Rivers, of course, refused to take any credit for what’s gone on the past seven games, including yesterday heroics from Pierce and the rest of the crew.

“I mean that’s what great players do. I would love to tell you I had something to do with it,” Rivers said. “I was sitting just like the fans saying, ‘Please, Lord, Paul make a shot.’ “

But he’s short-changing the power of his words and presence in that Celtics locker room. As great as Garnett and Pierce have been as locker room leaders since they came together, this team has always marched to the beat Rivers plays for them. He’s the one who showed  the ultimate confidence in Rondo when he was still trying to become the elite point guard he has become. He’s also the one who knew when it was time to elevate Avery Bradley to a more prominent role on a veteran-laden team. He’s the one who made clear to Courtney Lee that he had confidence in Lee assuming some facilitating responsibilities in Rondo’s absence.

Rivers is doing what only the greats have done and can do: he’s making a mockery of conventional wisdom and showing that age is truly just a number where the Celtics’ aging warriors and young upstarts are concerned. His belief in his team, in every man on his roster, has paved the way for the Celtics to not only keep their season alive in the midst of what should have been devastating injury news, but also helps them remain as one of a couple of teams (along with Indiana and perhaps Chicago, depending on what Derrick Rose looks like in his return from ACL surgery) capable of complicating the Heat’s march through the Eastern Conference playoffs.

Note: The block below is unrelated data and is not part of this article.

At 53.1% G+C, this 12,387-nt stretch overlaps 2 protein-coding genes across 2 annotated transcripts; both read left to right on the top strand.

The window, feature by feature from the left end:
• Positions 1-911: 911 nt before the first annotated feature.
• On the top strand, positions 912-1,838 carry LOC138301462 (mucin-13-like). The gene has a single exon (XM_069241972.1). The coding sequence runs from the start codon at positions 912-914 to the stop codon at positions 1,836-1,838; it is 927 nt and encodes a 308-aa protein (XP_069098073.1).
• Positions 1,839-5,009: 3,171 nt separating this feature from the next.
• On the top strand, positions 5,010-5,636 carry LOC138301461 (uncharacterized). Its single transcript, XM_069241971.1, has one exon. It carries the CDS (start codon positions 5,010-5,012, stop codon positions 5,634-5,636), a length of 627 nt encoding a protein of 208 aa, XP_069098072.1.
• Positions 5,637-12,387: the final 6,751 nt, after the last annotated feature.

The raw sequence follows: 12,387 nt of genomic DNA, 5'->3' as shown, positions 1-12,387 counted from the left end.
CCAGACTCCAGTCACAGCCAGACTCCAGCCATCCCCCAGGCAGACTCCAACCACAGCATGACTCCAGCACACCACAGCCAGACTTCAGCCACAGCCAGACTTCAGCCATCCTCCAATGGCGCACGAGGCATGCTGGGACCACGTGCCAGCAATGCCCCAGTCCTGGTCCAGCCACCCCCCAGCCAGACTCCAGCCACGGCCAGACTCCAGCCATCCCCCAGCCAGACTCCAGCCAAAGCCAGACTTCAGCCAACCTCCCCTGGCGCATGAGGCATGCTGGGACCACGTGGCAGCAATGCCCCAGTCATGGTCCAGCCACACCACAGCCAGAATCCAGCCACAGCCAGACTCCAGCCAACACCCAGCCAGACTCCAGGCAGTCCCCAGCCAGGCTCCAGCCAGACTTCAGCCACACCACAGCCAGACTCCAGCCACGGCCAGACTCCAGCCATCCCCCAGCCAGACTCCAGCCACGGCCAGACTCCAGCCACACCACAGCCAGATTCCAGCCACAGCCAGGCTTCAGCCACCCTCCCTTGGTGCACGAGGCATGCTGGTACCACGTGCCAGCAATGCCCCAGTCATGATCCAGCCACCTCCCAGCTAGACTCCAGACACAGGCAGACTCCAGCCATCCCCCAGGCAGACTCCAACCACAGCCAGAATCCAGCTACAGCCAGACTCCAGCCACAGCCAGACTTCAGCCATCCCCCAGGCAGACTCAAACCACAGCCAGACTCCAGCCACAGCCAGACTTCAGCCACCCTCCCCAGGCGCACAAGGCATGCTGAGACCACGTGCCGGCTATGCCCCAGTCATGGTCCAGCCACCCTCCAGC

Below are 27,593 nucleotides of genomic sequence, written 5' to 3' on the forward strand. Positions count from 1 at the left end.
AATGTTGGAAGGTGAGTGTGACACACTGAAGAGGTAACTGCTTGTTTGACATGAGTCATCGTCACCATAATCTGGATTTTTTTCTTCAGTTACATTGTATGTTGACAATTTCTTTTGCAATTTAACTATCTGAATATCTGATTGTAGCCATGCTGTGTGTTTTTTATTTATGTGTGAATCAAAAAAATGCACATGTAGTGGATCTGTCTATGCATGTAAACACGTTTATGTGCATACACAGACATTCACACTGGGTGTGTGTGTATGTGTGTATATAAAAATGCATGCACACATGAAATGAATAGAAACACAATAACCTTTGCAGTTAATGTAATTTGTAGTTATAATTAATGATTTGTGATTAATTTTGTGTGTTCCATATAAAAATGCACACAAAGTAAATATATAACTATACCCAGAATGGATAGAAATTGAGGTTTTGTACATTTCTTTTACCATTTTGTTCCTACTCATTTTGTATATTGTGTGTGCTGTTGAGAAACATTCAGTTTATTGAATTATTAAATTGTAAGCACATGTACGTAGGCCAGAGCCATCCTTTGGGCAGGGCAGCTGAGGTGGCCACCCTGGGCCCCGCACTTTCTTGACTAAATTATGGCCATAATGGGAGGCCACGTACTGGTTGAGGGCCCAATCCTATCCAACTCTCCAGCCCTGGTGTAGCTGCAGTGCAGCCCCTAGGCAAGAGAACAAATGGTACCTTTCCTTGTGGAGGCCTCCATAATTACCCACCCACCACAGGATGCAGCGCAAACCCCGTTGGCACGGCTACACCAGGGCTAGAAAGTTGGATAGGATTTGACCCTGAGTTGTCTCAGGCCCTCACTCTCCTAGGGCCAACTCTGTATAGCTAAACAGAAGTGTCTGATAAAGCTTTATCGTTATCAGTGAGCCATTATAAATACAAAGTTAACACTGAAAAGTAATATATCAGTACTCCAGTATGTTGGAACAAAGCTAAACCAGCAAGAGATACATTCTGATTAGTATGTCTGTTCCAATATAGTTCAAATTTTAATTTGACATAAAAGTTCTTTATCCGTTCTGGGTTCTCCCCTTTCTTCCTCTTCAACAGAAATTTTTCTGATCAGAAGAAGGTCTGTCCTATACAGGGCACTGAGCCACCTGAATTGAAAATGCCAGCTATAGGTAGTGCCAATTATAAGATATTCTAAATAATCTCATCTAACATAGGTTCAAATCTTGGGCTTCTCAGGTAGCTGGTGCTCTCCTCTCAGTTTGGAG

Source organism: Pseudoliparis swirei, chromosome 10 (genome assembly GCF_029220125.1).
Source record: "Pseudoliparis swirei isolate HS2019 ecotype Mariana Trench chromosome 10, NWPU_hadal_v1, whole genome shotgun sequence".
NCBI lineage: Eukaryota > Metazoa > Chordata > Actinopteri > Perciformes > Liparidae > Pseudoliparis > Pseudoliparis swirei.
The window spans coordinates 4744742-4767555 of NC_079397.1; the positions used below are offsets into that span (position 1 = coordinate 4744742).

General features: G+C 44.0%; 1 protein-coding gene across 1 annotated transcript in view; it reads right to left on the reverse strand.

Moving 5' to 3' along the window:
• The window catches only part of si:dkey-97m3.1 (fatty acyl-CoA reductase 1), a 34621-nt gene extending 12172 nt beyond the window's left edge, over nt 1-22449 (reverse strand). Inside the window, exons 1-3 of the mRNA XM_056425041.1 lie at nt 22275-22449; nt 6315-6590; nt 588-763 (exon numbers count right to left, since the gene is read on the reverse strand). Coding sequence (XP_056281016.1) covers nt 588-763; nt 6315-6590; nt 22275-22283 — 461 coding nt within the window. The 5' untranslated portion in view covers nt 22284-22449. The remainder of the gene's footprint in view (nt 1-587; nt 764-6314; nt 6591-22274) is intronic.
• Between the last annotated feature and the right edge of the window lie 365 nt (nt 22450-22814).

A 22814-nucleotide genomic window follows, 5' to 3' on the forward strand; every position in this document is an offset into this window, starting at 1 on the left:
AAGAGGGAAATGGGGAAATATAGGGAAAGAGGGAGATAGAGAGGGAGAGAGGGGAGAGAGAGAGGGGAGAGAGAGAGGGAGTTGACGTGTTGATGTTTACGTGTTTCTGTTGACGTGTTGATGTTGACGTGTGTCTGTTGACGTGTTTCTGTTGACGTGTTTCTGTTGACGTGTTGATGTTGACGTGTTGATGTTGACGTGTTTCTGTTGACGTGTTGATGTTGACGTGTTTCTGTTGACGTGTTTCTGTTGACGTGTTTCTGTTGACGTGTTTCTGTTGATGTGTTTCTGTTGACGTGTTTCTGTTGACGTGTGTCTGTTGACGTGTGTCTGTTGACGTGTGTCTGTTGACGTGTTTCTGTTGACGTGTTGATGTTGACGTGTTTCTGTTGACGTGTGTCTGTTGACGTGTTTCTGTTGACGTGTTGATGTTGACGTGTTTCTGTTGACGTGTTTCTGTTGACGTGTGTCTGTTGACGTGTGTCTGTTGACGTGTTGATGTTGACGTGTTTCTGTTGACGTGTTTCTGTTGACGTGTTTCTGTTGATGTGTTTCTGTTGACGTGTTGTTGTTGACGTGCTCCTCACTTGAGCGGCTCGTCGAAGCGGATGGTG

The New York Knicks and Brooklyn Nets need to be concerned as well, what with the Celtics having all the ingredients to mount a furious post-All-Star Weekend assault on the Atlantic Division standings.

Everything is still on the table for these Celtics with the momentum they’ve built over the past seven games, and counting.

As usual, Rivers was right.

We shouldn’t have written that obit when Rondo went down.